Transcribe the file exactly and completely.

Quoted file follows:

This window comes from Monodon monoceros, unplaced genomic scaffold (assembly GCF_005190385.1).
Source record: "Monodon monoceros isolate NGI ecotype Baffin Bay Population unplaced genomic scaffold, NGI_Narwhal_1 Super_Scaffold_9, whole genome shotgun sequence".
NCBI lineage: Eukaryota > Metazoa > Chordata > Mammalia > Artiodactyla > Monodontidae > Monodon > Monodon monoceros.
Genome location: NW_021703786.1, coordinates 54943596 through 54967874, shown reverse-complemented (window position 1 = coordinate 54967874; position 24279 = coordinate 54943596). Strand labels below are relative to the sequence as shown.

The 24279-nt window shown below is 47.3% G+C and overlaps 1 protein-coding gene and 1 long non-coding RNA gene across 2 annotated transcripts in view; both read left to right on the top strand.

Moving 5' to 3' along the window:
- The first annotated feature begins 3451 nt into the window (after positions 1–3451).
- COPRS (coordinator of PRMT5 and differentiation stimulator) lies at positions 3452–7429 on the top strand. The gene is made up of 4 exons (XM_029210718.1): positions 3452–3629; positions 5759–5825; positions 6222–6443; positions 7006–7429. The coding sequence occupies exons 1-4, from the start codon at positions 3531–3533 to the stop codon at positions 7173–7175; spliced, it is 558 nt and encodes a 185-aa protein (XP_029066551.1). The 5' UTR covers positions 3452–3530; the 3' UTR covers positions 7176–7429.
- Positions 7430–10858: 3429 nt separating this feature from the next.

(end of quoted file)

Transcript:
This window comes from Monodon monoceros, unplaced genomic scaffold (assembly GCF_005190385.1).
Source record: "Monodon monoceros isolate NGI ecotype Baffin Bay Population unplaced genomic scaffold, NGI_Narwhal_1 Super_Scaffold_9, whole genome shotgun sequence".
NCBI lineage: Eukaryota > Metazoa > Chordata > Mammalia > Artiodactyla > Monodontidae > Monodon > Monodon monoceros.
Genome location: NW_021703786.1, coordinates 54943596 through 54967874, shown reverse-complemented (window position 1 = coordinate 54967874; position 24279 = coordinate 54943596). Strand labels below are relative to the sequence as shown.

The 24279-nt window shown below is 47.3% G+C and overlaps 1 protein-coding gene and 1 long non-coding RNA gene across 2 annotated transcripts in view; both read left to right on the top strand.

Moving 5' to 3' along the window:
- The first annotated feature begins 3451 nt into the window (after positions 1–3451).
- COPRS (coordinator of PRMT5 and differentiation stimulator) lies at positions 3452–7429 on the top strand. The gene is made up of 4 exons (XM_029210718.1): positions 3452–3629; positions 5759–5825; positions 6222–6443; positions 7006–7429. The coding sequence occupies exons 1-4, from the start codon at positions 3531–3533 to the stop codon at positions 7173–7175; spliced, it is 558 nt and encodes a 185-aa protein (XP_029066551.1). The 5' UTR covers positions 3452–3530; the 3' UTR covers positions 7176–7429.
- Positions 7430–10858: 3429 nt separating this feature from the next.